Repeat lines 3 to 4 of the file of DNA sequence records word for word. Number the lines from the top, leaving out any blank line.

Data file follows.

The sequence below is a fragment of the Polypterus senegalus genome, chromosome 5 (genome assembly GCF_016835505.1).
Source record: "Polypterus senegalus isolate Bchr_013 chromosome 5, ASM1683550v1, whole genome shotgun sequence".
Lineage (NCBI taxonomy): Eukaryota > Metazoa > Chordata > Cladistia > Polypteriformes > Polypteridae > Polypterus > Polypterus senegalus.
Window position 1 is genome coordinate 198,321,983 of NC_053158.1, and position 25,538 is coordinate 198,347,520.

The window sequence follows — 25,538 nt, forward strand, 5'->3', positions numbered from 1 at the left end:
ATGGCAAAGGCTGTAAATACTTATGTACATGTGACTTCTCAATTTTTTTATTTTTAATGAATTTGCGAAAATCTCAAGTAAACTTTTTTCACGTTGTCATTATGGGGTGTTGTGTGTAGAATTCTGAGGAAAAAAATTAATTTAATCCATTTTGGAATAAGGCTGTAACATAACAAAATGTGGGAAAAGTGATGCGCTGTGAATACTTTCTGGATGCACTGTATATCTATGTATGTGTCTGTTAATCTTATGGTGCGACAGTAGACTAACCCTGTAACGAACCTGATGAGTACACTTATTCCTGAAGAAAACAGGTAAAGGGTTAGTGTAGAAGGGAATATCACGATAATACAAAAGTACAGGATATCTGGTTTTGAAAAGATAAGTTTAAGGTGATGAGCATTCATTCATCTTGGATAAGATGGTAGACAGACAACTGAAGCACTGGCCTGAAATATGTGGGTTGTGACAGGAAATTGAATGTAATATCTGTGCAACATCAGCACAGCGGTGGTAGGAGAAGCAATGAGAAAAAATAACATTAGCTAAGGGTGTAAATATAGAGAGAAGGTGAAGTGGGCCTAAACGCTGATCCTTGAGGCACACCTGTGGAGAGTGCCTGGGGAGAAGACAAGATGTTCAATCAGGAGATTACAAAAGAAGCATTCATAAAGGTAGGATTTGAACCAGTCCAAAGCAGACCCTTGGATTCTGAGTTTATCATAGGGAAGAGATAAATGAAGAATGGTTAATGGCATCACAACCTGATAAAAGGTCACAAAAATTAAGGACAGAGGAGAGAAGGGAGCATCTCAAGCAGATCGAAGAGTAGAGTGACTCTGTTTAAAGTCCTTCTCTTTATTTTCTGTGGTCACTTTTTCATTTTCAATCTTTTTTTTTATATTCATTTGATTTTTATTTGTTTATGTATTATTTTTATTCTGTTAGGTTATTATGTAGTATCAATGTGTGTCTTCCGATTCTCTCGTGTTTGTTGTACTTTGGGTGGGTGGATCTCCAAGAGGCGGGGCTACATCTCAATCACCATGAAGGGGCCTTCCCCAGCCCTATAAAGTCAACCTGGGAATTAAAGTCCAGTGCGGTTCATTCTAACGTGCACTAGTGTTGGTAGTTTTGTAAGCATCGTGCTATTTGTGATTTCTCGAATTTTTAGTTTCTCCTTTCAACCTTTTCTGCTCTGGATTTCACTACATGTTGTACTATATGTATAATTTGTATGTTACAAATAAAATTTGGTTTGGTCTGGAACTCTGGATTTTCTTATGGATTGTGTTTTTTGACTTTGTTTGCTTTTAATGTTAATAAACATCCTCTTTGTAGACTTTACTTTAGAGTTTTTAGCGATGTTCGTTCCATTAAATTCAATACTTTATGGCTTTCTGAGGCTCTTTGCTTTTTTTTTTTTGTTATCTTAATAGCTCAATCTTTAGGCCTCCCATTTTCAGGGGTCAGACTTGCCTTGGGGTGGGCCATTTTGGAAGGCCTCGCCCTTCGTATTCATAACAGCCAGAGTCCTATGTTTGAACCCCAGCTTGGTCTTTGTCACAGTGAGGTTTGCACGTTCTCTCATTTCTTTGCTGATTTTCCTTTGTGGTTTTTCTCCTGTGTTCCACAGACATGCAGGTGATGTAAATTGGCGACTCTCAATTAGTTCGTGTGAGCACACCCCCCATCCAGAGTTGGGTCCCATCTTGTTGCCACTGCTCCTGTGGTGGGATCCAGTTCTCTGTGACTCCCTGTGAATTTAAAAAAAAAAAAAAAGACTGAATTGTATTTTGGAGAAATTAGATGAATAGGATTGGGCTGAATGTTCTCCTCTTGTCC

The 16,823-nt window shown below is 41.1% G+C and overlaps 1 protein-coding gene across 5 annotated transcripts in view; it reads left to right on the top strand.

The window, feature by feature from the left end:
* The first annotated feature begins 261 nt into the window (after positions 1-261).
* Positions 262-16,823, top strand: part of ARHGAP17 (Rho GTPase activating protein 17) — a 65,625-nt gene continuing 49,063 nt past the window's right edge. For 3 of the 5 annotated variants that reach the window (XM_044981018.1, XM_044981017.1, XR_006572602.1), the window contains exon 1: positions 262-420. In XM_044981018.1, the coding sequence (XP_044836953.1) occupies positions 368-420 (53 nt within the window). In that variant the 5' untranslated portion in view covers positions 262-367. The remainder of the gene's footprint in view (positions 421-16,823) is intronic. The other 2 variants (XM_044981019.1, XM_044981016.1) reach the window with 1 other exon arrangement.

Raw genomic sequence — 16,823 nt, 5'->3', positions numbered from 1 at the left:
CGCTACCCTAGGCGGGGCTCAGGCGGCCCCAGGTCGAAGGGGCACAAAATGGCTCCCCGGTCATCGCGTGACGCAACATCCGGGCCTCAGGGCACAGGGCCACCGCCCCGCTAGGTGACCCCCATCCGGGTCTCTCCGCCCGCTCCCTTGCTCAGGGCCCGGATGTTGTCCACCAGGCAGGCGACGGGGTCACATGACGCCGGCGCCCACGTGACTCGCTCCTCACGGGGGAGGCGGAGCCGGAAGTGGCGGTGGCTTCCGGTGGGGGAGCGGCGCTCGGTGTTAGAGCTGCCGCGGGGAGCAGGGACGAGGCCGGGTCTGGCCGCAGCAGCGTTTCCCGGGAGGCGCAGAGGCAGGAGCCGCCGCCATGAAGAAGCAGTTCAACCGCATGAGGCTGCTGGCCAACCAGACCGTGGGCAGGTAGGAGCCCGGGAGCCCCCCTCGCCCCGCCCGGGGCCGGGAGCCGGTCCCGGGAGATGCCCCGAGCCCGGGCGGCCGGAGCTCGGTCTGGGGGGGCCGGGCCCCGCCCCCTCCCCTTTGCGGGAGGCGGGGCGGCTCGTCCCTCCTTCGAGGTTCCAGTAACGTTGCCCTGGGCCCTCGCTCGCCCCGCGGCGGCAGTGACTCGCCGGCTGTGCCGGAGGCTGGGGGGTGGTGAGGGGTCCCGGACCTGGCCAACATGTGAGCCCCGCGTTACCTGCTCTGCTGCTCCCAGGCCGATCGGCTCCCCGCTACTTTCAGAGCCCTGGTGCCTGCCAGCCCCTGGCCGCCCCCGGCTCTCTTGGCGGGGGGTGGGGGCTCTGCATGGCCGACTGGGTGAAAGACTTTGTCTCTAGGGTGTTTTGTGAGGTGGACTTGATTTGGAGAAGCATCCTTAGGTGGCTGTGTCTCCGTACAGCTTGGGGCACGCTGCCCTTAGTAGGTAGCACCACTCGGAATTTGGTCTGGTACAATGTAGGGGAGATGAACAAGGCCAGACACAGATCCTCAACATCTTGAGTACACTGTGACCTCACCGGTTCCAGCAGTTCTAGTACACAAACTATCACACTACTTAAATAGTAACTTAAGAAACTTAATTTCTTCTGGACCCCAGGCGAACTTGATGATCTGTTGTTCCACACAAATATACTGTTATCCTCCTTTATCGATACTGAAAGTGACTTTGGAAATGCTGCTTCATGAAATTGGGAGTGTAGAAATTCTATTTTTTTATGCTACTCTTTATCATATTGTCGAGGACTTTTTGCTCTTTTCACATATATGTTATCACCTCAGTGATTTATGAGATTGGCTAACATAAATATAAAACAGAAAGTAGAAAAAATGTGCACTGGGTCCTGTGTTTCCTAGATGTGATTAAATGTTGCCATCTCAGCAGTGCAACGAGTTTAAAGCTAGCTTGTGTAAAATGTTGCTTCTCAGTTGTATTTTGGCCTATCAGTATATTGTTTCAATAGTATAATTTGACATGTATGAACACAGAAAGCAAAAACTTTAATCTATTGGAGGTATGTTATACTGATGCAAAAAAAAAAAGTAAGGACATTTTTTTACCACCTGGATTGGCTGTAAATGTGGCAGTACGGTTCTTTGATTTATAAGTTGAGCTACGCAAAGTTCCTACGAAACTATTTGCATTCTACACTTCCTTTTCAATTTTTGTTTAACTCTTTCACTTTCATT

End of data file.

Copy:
Lineage (NCBI taxonomy): Eukaryota > Metazoa > Chordata > Cladistia > Polypteriformes > Polypteridae > Polypterus > Polypterus senegalus.
Window position 1 is genome coordinate 198,321,983 of NC_053158.1, and position 25,538 is coordinate 198,347,520.